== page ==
Last week Federal Reserve (the Fed) officials surprised investors by choosing not to begin slowing the pace of quantitative easing (QE) despite months of setup in their public comments. Instead, the latest iteration of the Fed’s bond buying strategy will continue at $85 billion per month. At this point our best guess is that the decision was a path of least resistance among a divided committee: there seemed to be a number of officials who were concerned about downside risks to growth from fiscal policy uncertainty and higher interest rates. Although we think this is the most plausible explanation for their decision, we remain surprised by how little data it took to dissuade the committee. Fed officials appear to have little conviction about the economy even after four years of expansion.
We would emphasize three main points from last week’s news:
First, despite the delay, tapering is still coming. The initial moves toward slowing the pace of QE were triggered by an improvement in the economy. Unless economic activity unexpectedly turns down, Fed officials will still need to respond by adjusting policy relatively soon. We now expect the initial tapering announcement to come at the December 17-18 meeting, just before Chairman Bernanke steps down.
Second, Fed communication also changed in subtle but important ways. Most notably, Chairman Bernanke appeared to back away from the unemployment-based guideposts the committee was using for QE and the funds rate. In June he indicated that the FOMC would likely conclude QE when the unemployment rate reached 7%. At last week’s meeting he failed to mention the 7% threshold, and when asked by a reporter he responded that “the unemployment rate is not necessarily a great measure.” He also said in prepared remarks that the funds rate might remain at zero even if the unemployment rate “is considerably below 6.5%”—deemphasizing the other threshold. Lastly, he said that the committee continues to discuss possible innovations to its forward guidance, which might be introduced in coming months. These communication changes should have more lasting effects on interest rates than the temporary delay of QE tapering.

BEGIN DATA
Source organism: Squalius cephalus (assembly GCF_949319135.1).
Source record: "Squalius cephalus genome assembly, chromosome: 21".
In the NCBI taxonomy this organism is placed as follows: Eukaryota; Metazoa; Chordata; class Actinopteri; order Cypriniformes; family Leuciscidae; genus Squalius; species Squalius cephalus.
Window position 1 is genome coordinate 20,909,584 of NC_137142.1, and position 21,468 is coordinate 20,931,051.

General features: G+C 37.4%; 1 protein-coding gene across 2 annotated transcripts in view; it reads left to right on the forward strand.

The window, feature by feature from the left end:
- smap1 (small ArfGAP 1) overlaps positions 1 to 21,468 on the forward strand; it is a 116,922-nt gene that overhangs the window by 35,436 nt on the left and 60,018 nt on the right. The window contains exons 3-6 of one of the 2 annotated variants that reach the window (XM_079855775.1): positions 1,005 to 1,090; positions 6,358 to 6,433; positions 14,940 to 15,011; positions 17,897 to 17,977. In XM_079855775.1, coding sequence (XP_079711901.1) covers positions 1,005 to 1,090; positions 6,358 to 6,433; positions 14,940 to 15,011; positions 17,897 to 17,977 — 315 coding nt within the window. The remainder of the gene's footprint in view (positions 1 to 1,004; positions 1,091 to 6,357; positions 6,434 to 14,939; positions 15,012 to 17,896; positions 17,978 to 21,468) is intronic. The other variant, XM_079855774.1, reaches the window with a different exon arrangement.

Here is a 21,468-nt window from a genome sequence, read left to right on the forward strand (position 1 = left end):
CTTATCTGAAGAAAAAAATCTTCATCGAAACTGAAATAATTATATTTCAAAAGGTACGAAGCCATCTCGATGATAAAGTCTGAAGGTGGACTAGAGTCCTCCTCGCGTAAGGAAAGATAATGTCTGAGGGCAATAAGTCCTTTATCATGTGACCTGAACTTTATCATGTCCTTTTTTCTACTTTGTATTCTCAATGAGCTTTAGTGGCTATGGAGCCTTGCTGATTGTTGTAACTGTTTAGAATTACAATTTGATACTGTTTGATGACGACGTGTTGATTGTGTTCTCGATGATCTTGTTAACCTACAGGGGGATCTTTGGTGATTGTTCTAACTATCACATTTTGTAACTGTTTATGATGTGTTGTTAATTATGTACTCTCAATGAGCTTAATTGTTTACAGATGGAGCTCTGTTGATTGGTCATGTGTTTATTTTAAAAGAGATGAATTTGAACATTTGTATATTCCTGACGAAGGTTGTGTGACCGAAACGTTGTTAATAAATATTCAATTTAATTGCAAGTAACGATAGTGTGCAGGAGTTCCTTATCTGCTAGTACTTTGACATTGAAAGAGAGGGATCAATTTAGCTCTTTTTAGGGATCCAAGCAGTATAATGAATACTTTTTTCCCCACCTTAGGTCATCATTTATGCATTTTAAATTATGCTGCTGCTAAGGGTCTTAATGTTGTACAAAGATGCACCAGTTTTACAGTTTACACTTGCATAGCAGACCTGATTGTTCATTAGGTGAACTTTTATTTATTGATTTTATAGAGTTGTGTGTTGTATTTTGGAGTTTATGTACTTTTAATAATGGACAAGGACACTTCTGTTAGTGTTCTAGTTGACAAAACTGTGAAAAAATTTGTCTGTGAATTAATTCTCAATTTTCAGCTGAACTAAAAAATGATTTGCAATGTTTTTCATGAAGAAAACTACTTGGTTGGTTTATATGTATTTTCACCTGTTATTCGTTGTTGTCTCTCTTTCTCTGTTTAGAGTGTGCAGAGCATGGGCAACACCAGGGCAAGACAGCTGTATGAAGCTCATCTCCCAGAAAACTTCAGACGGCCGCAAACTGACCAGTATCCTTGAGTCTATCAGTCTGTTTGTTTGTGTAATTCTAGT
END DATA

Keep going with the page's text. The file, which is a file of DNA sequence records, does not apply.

Third, separate from the FOMC meeting, various media outlets indicated that Janet Yellen is now the leading candidate to succeed Ben Bernanke. The Washington Post reported that White House staffers began calling Senate Democrats to gauge support for her candidacy. This should be incrementally positive news for rate markets, given Yellen’s strong support for the Fed’s easy policy stance and the fact that her views are widely known by investors.
Looking ahead, the natural question for fixed income markets will be how long the Fed tailwind lasts. We have not changed our broader interest rate outlook on the news, and continue to expect long-term rates to drift higher as the economy recovers. The Fed’s more cautious stance may encourage a more gradual increase in rates, but as long as growth holds up, it won’t prevent it altogether.
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